Better And Better

If you don't draw yours, I won't draw mine. A police officer, working in the small town that he lives in, focusing on family and shooting and coffee, and occasionally putting some people in jail.

Monday, November 23, 2009

In which my deepest terror is realized.

A fellow in Belgium has spent the last 23 years in what was supposedly a vegetative state, only to have new technology finally prove that his brain is normal. Rom Houben says that he's been able to hear everything going on around around him, but hasn't been able to speak or move on his own, with everyone around him thinking he was an inert husk.

This yet another disturbing example of medical misdiagnosis*. His family has reportedly always believed that he was aware, and has taken him to the U.S. five times to attempt (and finally succeed) to prove that he was aware, and find a way to communicate with him.

If this were written up in a dramatic short story, it would make "Flowers for Algernon" seem like the feel-good comedy hit of the year.

*And yet another reason why, though I have deep respect for the science of medicine, I get a bit twitchedy when medical doctors start thinking that they are worthy of telling the rest of us what to do.

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At Tuesday, November 24, 2009 11:15:00 AM, Blogger Ted said...

Hard to believe they let a diagnosis of vegetative state stand for 23 years without ruling out locked-in syndrome. Remind me not to go to Belgium for medical care.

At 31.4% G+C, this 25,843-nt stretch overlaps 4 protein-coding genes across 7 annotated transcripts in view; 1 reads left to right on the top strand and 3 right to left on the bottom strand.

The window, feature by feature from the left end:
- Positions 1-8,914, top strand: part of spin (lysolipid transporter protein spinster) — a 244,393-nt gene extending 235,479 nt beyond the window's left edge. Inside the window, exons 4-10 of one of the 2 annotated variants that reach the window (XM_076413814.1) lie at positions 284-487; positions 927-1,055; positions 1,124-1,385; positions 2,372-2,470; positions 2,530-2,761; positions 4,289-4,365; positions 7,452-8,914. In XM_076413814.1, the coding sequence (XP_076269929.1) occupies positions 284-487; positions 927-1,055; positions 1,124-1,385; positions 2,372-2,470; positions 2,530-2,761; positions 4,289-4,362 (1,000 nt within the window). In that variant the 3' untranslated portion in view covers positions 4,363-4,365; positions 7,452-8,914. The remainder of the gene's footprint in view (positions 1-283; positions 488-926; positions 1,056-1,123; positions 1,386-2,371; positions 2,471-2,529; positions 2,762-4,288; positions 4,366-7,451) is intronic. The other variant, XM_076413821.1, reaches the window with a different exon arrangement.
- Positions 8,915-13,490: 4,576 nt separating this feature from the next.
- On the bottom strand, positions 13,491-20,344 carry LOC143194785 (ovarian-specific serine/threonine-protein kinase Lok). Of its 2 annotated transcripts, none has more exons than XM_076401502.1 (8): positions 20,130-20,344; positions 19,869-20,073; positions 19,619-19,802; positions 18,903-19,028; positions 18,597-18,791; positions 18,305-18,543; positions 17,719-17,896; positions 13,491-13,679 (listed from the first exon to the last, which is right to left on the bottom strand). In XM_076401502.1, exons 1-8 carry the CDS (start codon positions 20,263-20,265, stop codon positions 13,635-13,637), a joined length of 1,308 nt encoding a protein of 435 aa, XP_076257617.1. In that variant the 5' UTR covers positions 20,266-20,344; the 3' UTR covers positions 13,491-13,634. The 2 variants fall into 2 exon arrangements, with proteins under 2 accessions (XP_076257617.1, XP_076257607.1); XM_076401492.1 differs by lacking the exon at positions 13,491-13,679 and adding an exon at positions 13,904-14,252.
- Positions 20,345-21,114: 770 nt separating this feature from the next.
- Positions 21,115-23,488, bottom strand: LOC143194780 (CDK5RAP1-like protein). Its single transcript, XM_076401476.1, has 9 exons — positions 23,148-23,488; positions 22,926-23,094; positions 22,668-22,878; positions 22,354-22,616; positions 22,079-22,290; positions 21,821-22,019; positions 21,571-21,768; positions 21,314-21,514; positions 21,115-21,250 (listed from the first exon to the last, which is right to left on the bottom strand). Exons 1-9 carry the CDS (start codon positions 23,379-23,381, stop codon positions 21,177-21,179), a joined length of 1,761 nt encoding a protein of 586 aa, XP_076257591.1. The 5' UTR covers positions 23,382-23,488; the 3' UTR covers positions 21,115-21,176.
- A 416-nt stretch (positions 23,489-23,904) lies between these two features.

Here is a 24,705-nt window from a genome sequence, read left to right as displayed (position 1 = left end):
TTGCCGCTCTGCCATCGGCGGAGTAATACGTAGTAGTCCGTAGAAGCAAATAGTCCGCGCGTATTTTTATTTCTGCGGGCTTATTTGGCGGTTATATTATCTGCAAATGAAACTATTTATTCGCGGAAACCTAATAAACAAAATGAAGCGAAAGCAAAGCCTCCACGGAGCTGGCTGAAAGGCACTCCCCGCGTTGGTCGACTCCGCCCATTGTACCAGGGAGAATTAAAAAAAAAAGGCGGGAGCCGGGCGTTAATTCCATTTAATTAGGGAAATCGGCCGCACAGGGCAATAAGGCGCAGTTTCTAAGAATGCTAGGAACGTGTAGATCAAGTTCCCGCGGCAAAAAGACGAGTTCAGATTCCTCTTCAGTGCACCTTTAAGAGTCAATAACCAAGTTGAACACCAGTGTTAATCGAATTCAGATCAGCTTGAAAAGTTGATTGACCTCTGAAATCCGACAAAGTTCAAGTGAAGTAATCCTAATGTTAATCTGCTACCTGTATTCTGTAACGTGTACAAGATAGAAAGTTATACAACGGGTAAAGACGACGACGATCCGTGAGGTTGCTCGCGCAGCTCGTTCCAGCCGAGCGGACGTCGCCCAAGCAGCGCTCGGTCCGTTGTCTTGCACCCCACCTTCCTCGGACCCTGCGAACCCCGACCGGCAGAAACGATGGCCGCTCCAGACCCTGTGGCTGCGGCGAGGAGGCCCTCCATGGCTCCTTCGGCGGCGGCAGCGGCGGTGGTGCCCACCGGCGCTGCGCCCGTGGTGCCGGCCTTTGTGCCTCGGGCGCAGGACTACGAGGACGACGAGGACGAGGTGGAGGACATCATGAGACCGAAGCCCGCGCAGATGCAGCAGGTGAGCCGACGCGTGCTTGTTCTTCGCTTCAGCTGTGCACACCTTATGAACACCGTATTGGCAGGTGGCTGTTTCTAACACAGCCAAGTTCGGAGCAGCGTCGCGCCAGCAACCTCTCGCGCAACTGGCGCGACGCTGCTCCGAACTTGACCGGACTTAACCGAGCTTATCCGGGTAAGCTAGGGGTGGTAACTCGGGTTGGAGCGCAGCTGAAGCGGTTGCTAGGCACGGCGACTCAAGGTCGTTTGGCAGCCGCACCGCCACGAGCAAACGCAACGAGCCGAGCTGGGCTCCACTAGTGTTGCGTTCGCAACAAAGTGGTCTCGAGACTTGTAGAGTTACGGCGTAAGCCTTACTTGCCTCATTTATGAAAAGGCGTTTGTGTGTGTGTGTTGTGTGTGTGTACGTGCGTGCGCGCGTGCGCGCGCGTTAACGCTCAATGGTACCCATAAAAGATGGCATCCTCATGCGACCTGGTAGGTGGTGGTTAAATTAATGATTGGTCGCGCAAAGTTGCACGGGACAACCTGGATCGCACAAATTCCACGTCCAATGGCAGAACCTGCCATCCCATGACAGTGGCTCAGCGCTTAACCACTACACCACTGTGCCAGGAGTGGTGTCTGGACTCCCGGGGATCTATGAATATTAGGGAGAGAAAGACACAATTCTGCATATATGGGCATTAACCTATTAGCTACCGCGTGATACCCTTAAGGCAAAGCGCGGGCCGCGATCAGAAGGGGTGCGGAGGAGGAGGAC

On a related note, did you ever read "Johnny Got His Gun"?

At Tuesday, November 24, 2009 12:42:00 PM, Blogger Hunter said...

Thanks for the mention of Flowers for Algernon. That story line still bothers me in the silent hours of the night.
Time to visit the library.

At Tuesday, November 24, 2009 2:59:00 PM, Blogger Old NFO said...

Amen... that is just plain scary... I'd probably have gone nuts (even more than I am)...

At Tuesday, November 24, 2009 8:17:00 PM, Anonymous Anonymous said...

Have you noticed that some experts have observed the person seems to be writing via "assisted communication" and that this technique has a great many problems and real issues with credibility.

Meaning, words attributed to him may not, in fact, be his, but rather those or, or strongly influenced by, whomever is helping him.

Or not.

So not only is there the whole misdiagnosis nightmare, there's also the very difficult issue of REALLY not knowing what is going on in this person's head.

Until, maybe, one day, he can write by himself....

At Wednesday, November 25, 2009 10:38:00 AM, Blogger Don said...

It certainly looks like Facilitated Communication in the video . . . and that means I have to conclude the family is being taken for a ride.

I'm not an expert, but I've never heard of a case of FC that could be shown to have worked as advertised (i.e., expressing the thoughts of the person being "facilitated" rather than the thoughts of the "facilitator.")

A couple of years ago people were gushing about the case of a girl with severe autism who was doing relatively excellent poetry and fiction writing. Her mother, a middle-aged woman, was actually quoted gushing that the girl's writing was shockingly good, because although she was a completely non-verbal teenage girl, she wrote with the warmth and emotional insight of a middle-aged woman.

You guessed it: she only "wrote" when her mother was performing FC with her.

The Facilitated Communication scam is particularly despicable because, like the psychics who claim to be able to locate kidnapped children, it plays on the family's love and desperation. And it's particularly insidious because a majority of practitioners seem to believe that it works, rather than just scamming others for money.

Ted, I think you're exactly right. It's hard to believe because it didn't happen, and there are some Belgian medical professionals shaking their heads sadly right now.

At Monday, November 30, 2009 10:39:00 PM, Blogger ASM826 said...

I'm not sure that this one isn't a sadder story, as Don pointed out. However, if it were true, there is a novel, called Johnny Got His Gun, by Dalton Trumbo, that tell that exact story.


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